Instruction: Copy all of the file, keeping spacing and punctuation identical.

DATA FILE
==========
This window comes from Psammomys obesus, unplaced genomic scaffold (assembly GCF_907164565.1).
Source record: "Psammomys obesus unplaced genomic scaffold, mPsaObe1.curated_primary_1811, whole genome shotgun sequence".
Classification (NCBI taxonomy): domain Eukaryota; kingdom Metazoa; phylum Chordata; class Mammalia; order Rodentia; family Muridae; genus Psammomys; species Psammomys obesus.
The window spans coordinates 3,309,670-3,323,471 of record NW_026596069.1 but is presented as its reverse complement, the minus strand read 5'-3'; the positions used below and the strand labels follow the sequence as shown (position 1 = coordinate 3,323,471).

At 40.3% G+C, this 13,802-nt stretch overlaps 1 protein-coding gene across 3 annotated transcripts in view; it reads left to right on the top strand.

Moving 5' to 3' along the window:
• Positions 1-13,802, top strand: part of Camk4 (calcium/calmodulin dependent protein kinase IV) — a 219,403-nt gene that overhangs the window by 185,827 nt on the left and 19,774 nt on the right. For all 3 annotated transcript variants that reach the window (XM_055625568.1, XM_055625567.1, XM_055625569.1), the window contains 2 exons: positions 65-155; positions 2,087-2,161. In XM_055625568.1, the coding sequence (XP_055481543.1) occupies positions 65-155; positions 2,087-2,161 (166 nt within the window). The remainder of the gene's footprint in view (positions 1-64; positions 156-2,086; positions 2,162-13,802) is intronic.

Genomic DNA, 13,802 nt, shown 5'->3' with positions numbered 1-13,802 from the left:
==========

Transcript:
This window comes from Psammomys obesus, unplaced genomic scaffold (assembly GCF_907164565.1).
Source record: "Psammomys obesus unplaced genomic scaffold, mPsaObe1.curated_primary_1811, whole genome shotgun sequence".
Classification (NCBI taxonomy): domain Eukaryota; kingdom Metazoa; phylum Chordata; class Mammalia; order Rodentia; family Muridae; genus Psammomys; species Psammomys obesus.
The window spans coordinates 3,309,670-3,323,471 of record NW_026596069.1 but is presented as its reverse complement, the minus strand read 5'-3'; the positions used below and the strand labels follow the sequence as shown (position 1 = coordinate 3,323,471).

At 40.3% G+C, this 13,802-nt stretch overlaps 1 protein-coding gene across 3 annotated transcripts in view; it reads left to right on the top strand.

Moving 5' to 3' along the window:
• Positions 1-13,802, top strand: part of Camk4 (calcium/calmodulin dependent protein kinase IV) — a 219,403-nt gene that overhangs the window by 185,827 nt on the left and 19,774 nt on the right. For all 3 annotated transcript variants that reach the window (XM_055625568.1, XM_055625567.1, XM_055625569.1), the window contains 2 exons: positions 65-155; positions 2,087-2,161. In XM_055625568.1, the coding sequence (XP_055481543.1) occupies positions 65-155; positions 2,087-2,161 (166 nt within the window). The remainder of the gene's footprint in view (positions 1-64; positions 156-2,086; positions 2,162-13,802) is intronic.

Genomic DNA, 13,802 nt, shown 5'->3' with positions numbered 1-13,802 from the left: